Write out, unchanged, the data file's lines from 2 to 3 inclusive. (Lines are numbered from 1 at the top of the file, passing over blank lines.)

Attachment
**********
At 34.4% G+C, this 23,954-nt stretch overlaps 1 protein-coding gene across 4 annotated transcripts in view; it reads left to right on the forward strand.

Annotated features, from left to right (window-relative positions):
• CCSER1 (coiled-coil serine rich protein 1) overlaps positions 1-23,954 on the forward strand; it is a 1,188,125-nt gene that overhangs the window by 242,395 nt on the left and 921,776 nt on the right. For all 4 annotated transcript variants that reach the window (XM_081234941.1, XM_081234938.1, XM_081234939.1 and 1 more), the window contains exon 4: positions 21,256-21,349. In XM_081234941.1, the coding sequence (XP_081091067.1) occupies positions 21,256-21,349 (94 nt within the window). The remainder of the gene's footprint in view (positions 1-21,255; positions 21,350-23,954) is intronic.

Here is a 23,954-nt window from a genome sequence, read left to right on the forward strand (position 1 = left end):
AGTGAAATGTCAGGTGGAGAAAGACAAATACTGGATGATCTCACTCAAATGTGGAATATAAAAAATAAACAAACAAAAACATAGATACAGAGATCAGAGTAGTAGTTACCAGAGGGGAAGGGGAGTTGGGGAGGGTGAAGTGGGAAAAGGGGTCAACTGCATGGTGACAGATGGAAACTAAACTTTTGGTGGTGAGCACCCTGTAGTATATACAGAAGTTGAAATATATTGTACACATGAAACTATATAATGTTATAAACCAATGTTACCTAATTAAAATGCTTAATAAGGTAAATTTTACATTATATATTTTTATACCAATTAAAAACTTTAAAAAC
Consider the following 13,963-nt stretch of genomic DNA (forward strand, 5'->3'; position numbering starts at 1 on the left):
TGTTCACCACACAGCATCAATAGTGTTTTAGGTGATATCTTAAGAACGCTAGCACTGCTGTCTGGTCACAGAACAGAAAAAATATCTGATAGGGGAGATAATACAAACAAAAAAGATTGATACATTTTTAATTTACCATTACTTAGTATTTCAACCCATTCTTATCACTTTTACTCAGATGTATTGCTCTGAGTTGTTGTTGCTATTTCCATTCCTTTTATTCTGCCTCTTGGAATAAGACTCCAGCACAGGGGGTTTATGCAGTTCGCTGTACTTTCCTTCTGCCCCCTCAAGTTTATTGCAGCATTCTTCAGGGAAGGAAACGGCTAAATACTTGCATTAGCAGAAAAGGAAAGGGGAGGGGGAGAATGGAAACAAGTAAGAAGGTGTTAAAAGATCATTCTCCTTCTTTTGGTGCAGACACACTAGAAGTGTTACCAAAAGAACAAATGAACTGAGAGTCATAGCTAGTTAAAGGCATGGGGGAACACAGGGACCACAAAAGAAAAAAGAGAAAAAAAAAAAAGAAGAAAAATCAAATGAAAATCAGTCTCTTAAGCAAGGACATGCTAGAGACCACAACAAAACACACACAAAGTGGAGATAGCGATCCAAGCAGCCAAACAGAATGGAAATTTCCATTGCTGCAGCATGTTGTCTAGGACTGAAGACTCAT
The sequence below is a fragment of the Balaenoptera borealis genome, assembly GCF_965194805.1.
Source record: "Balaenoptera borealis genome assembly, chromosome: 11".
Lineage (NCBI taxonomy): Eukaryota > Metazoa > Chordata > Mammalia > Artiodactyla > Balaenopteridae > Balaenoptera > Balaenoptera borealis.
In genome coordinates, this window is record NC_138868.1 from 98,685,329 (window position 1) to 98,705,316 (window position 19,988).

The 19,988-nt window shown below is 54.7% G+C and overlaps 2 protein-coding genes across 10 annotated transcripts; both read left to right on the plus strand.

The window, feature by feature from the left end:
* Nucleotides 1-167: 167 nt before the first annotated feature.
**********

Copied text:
Annotated features, from left to right (window-relative positions):
• CCSER1 (coiled-coil serine rich protein 1) overlaps positions 1-23,954 on the forward strand; it is a 1,188,125-nt gene that overhangs the window by 242,395 nt on the left and 921,776 nt on the right. For all 4 annotated transcript variants that reach the window (XM_081234941.1, XM_081234938.1, XM_081234939.1 and 1 more), the window contains exon 4: positions 21,256-21,349. In XM_081234941.1, the coding sequence (XP_081091067.1) occupies positions 21,256-21,349 (94 nt within the window). The remainder of the gene's footprint in view (positions 1-21,255; positions 21,350-23,954) is intronic.